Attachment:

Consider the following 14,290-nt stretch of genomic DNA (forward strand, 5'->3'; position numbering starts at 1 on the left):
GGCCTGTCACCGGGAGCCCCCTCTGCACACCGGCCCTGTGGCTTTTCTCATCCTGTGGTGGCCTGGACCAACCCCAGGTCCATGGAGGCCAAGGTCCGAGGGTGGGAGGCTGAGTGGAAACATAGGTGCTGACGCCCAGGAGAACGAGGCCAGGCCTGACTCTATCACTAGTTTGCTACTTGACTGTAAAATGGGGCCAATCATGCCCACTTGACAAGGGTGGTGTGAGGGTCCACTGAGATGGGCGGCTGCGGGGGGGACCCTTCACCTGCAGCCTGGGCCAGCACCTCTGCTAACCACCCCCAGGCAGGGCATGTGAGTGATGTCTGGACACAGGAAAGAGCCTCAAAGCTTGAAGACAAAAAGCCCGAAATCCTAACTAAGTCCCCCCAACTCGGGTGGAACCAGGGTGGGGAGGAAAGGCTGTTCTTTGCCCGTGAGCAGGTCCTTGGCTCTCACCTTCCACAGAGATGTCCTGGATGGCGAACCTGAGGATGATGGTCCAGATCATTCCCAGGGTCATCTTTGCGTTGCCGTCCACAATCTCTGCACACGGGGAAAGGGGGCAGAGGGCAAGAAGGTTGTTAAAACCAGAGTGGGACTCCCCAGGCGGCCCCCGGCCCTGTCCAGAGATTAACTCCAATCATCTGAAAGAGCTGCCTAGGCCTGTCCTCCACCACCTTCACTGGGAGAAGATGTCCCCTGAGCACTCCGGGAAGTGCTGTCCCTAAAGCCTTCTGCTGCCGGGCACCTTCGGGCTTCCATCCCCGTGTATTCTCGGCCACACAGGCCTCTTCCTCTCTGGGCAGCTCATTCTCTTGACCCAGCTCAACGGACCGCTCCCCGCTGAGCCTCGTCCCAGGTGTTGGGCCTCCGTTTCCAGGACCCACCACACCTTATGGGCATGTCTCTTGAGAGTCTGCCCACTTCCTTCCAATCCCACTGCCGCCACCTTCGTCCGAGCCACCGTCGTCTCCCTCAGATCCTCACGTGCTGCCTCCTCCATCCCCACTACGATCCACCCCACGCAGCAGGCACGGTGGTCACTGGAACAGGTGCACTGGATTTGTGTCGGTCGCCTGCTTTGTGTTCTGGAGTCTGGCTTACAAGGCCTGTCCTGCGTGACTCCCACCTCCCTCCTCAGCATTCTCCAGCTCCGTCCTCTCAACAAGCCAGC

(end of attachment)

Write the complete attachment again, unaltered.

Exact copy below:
Consider the following 14,290-nt stretch of genomic DNA (forward strand, 5'->3'; position numbering starts at 1 on the left):
GGCCTGTCACCGGGAGCCCCCTCTGCACACCGGCCCTGTGGCTTTTCTCATCCTGTGGTGGCCTGGACCAACCCCAGGTCCATGGAGGCCAAGGTCCGAGGGTGGGAGGCTGAGTGGAAACATAGGTGCTGACGCCCAGGAGAACGAGGCCAGGCCTGACTCTATCACTAGTTTGCTACTTGACTGTAAAATGGGGCCAATCATGCCCACTTGACAAGGGTGGTGTGAGGGTCCACTGAGATGGGCGGCTGCGGGGGGGACCCTTCACCTGCAGCCTGGGCCAGCACCTCTGCTAACCACCCCCAGGCAGGGCATGTGAGTGATGTCTGGACACAGGAAAGAGCCTCAAAGCTTGAAGACAAAAAGCCCGAAATCCTAACTAAGTCCCCCCAACTCGGGTGGAACCAGGGTGGGGAGGAAAGGCTGTTCTTTGCCCGTGAGCAGGTCCTTGGCTCTCACCTTCCACAGAGATGTCCTGGATGGCGAACCTGAGGATGATGGTCCAGATCATTCCCAGGGTCATCTTTGCGTTGCCGTCCACAATCTCTGCACACGGGGAAAGGGGGCAGAGGGCAAGAAGGTTGTTAAAACCAGAGTGGGACTCCCCAGGCGGCCCCCGGCCCTGTCCAGAGATTAACTCCAATCATCTGAAAGAGCTGCCTAGGCCTGTCCTCCACCACCTTCACTGGGAGAAGATGTCCCCTGAGCACTCCGGGAAGTGCTGTCCCTAAAGCCTTCTGCTGCCGGGCACCTTCGGGCTTCCATCCCCGTGTATTCTCGGCCACACAGGCCTCTTCCTCTCTGGGCAGCTCATTCTCTTGACCCAGCTCAACGGACCGCTCCCCGCTGAGCCTCGTCCCAGGTGTTGGGCCTCCGTTTCCAGGACCCACCACACCTTATGGGCATGTCTCTTGAGAGTCTGCCCACTTCCTTCCAATCCCACTGCCGCCACCTTCGTCCGAGCCACCGTCGTCTCCCTCAGATCCTCACGTGCTGCCTCCTCCATCCCCACTACGATCCACCCCACGCAGCAGGCACGGTGGTCACTGGAACAGGTGCACTGGATTTGTGTCGGTCGCCTGCTTTGTGTTCTGGAGTCTGGCTTACAAGGCCTGTCCTGCGTGACTCCCACCTCCCTCCTCAGCATTCTCCAGCTCCGTCCTCTCAACAAGCCAGC